‘Wrong side of history’: Gambling Commission CEO urges industry to modernise and diversify

A more diverse gambling industry can help the Gambling Commission’s drive for good governance and safer and fairer gambling, says outgoing CEO Sarah Harrison.

Harrison, bound for a role at the Department for Business, Energy and Industrial Strategy, was speaking yesterday at Global Gaming Women as part of the ICE Totally Gaming Conference in London.

Harrison has been credited with giving the industry more teeth since her appointment in October 2015 but would like her legacy, in some form, to be the increasing diversity of a white male-dominated industry.

“It will come as no surprise for me to tell you that this sector is very white and very male. The lack of women working in the sector, in senior roles or otherwise, is staggering.

“I hope that this year will be last year that my female executives, managers and colleagues have to hear the stories of promo girls, bikinis and pole dancers as they start to plan their visit to ICE.”

The mother of two made reference to gambling statistics during her speech – 44% of women have gambled in the last four weeks compared to 53% of men with 17% of people gambling online in that period, on sites such as online casino site

The most popular activities were the National Lottery (46%), scratch cards (23%) and lotteries more generally (15%) amongst all gamblers, men and women.

“So women do gamble,” added Harrison.

“They don’t necessarily gamble in the same way as men, but they certainly could do and they will participate.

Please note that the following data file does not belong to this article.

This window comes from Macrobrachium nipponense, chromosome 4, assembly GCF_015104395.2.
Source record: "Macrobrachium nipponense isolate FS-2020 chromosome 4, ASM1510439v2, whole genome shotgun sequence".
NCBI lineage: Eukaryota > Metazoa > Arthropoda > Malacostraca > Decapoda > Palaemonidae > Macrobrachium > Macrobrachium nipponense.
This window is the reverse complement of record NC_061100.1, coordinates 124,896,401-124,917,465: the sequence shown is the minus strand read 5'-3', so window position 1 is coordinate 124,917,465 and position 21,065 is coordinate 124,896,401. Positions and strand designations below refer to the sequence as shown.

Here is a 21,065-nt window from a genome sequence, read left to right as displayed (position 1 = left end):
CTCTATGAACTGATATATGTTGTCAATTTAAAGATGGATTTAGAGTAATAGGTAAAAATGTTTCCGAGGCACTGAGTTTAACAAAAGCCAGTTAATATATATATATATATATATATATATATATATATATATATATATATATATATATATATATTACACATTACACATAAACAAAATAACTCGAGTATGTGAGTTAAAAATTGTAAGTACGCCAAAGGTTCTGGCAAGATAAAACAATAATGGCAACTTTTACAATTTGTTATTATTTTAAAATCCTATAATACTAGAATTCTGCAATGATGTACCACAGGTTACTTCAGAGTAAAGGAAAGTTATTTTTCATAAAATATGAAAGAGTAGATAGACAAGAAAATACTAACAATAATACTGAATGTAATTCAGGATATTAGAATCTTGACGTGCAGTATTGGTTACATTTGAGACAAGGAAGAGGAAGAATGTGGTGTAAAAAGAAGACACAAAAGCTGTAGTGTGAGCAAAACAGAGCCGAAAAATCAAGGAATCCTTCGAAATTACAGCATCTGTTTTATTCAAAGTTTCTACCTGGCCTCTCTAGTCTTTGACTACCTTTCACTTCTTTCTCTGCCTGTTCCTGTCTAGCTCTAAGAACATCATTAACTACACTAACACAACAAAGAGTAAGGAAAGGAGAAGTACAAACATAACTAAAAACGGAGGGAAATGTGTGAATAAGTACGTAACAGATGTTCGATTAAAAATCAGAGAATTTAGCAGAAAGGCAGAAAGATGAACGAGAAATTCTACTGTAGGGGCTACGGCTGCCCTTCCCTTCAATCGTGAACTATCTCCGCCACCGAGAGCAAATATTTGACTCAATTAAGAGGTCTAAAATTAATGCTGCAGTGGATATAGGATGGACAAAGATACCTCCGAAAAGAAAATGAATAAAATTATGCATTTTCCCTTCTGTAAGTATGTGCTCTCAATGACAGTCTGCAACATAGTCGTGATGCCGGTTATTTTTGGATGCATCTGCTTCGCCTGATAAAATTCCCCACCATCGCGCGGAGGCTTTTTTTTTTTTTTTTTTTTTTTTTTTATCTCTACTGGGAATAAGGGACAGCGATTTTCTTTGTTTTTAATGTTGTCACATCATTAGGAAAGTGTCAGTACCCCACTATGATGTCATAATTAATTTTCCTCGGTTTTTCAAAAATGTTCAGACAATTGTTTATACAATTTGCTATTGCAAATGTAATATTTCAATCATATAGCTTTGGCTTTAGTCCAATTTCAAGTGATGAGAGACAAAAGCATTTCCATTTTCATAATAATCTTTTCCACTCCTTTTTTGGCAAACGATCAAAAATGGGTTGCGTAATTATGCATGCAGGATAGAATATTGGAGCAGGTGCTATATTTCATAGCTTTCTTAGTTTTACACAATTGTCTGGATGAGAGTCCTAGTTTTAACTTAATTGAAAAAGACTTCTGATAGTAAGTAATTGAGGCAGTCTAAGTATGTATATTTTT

“So if you are not attracting women to your business then you need to think about why that is, because any idea that women are simply not interested in gambling is not the case.

“And just as we need to understand women that gamble in more detail, we also must ensure that we understand the needs of those women at risk of harm from gambling.”

Around 2.5 million people in Britain are problem gamblers or at risk of problem gambling – 430,000 problem gamblers approximately, 460,000 at moderate risk and 1,430,000 at low risk.

For these groups, gambling can be associated with higher levels of physical and mental illness, debt problems, relationship breakdown and, in some cases, criminality and substance misuse, said Harrison.


Harrison said despite the fact it is illegal to discriminate against anyone, she was not suggesting the huge lack of diversity in the industry was down to companies’ active or passive prejudice.

Rather she focused on recognising and valuing people’s different backgrounds and skills in an effort to create and cohesive and effective workforce.

“It is also good for business. Organisations that prioritise diversity and inclusion gain a higher market share and have a competitive edge in accessing new markets,” said Harrison.

“Those that don’t embrace diversity get left behind – they are not as equipped as they could be to face emerging challenges and seize new opportunities.

“They are quite literally on the wrong side of history.”

Harrison’s speech, coinciding roughly with the centenary of the women’s right to vote, clearly supports working women and those in the larger industries, such as gambling.

It is a step in the right direction, and helps to maximise the experiences available to people who are outside of the stereotypical high industry worker.

“Women do not necessarily gamble in the same way in which men do, but it is not as though they are unable to participate,” she added.

“This fact almost belittles women’s intelligence and dismisses them from something which they are at liberty to enjoy.”

Until a permanent replacement can take up Harrison’s post Neil McArthur, the commission’s chief counsel and executive director, will step in from Feb 28.

Image courtesy of ICETotallyGaming via YouTube, with thanks.

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